Three Layers of the Human Heart Wall
Three Layers of the Human Heart Wall: The human heart is an extraordinary organ that is the size of a closed fist, weighs about 10.5 ounces, and is shaped like a cone. Along with the circulatory system, the heart performs the function of sending blood and oxygen to all parts of the body.
The heart is located just behind the chest bone, between the lungs, and superior to the diaphragm. It is surrounded by a fluid-filled sac called the pericardium, which protects this vital organ.
Blood vessels carry blood throughout the body and then bring it back from there. Normally, the amount of blood in the human body is 5-6 liters. According to another theory, the 20th part of the human body is blood. Blood keeps running throughout the body. Mainly the heart, arteries, and veins play an important role in the circulatory system. Our heart acts like a pumping machine that continuously purifies the impure blood to the lungs and then sends the pure blood to the whole body.
Three Layers of the Human Heart Wall
- Pericardium: The pericardium is the fluid-filled sac that surrounds the heart and the proximal ends of the aorta, the vena cava, and the pulmonary artery. The pericardium is located behind the breastbone in a position in the middle of the chest cavity called the mediastinum.
The pericardium serves as the outer protective covering of the heart, which is an important part of the circulatory system and cardiovascular systems. The primary function of the heart is to help circulate blood to the body’s tissues and organs.
The pericardium provides many valuable functions, but it is not essential for life. The heart can maintain normal function without it.
The pericardium is divided into three membrane layers:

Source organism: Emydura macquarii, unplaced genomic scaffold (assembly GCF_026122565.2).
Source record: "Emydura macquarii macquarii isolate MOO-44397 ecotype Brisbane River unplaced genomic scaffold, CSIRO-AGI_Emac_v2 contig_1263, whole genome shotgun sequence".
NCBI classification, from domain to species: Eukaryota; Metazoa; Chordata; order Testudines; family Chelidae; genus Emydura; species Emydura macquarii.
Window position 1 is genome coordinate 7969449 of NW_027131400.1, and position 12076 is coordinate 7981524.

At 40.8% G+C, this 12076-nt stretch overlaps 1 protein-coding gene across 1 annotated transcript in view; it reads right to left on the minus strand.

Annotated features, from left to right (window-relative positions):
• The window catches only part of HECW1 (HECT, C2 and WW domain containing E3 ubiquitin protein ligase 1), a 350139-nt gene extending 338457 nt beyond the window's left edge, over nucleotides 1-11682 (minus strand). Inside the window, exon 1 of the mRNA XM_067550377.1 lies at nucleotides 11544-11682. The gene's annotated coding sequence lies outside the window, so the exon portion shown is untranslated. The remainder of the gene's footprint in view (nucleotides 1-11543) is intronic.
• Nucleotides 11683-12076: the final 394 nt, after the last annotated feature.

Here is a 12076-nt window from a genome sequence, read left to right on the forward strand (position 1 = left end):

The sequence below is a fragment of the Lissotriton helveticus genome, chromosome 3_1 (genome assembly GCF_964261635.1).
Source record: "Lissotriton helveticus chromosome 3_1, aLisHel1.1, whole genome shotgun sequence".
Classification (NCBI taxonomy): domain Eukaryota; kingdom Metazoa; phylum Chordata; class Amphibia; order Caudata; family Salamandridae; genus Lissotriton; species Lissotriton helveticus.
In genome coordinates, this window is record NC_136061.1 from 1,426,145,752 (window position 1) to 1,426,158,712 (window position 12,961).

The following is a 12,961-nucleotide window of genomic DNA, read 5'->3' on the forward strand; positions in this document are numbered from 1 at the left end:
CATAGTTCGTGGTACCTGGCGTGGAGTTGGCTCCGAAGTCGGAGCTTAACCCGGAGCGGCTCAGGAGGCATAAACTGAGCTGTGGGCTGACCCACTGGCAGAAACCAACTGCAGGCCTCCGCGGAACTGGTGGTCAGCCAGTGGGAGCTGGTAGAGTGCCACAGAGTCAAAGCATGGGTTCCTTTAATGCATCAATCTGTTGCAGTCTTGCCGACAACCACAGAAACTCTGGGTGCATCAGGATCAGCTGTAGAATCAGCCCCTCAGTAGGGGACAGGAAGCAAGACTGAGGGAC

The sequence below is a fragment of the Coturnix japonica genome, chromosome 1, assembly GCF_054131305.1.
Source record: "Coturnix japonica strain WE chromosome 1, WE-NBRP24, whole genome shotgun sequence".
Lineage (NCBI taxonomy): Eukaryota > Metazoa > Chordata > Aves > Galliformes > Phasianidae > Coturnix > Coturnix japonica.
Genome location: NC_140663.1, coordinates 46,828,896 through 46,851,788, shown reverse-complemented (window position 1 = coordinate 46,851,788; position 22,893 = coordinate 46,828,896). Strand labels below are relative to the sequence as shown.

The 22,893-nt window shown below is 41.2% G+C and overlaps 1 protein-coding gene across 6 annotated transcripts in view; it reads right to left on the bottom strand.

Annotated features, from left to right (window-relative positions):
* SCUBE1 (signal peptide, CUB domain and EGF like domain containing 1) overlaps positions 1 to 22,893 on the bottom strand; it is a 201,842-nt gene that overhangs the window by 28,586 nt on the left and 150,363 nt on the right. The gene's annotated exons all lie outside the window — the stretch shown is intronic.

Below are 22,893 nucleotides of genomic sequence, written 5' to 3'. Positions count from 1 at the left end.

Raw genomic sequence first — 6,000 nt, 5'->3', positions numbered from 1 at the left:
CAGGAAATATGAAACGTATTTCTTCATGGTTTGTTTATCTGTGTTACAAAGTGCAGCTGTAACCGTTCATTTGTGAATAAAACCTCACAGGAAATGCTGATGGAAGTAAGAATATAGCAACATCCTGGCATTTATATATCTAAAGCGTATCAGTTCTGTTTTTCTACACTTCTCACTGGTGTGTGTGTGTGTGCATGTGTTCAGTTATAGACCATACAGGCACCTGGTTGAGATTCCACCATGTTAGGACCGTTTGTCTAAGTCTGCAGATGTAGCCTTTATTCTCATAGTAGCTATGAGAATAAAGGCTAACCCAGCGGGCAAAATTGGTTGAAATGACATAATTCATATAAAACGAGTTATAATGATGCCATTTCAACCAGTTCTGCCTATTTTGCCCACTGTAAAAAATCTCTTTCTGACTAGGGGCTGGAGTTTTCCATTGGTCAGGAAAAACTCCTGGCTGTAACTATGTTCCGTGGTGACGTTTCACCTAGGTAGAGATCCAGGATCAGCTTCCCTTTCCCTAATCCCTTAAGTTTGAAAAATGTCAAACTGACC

The fibrous pericardium is the outer fibrous sac that covers the heart. It provides an outer protective layer that is attached to the sternum by the sternopericardial ligaments. The fibrous pericardium helps to keep the heart within the chest cavity. It also protects the heart from an infection that could potentially spread to nearby organs, such as the lungs.
The parietal pericardium is a layer between the visceral pericardium and the fibrous pericardium and is continuous with the fibrous pericardium and also provides a layer of insulation for the heart.
The visceral pericardium is both the inner layer of the pericardium and the outer layer of the heart wall. Also known as the epicardium, this layer protects the inner heart layers and also aids in the production of pericardial fluid. The connective tissue in the epicardium consists of elastic fibers and adipose tissue, which help support and protect the inner heart layers. Oxygen-rich blood is supplied by coronary arteries to the epicardium and the inner layers of the heart.
2. Myocardium: The myocardium is the muscular middle layer of the wall of the human heart. It is formed by the contraction of spontaneous cardiac muscle fibers that allow the heart to contract. Heart contraction is an autonomic (involuntary) function of the peripheral nervous system. The myocardium is surrounded by the epicardium (outer layer of the heart wall) and endocardium (inner layer of the heart).
The myocardium stimulates the contraction of the heart to pump blood out of the ventricles and relaxes the heart to allow the atria to receive blood. These contractions are known as heartbeats. The heartbeat triggers the heart chakra which pumps blood to the cells and tissues of the body.
3. Endocardium: The endocardium, the innermost layer of the heart wall, is made up of flattened articular cells. The four chambers and valves of the heart are covered by this layer.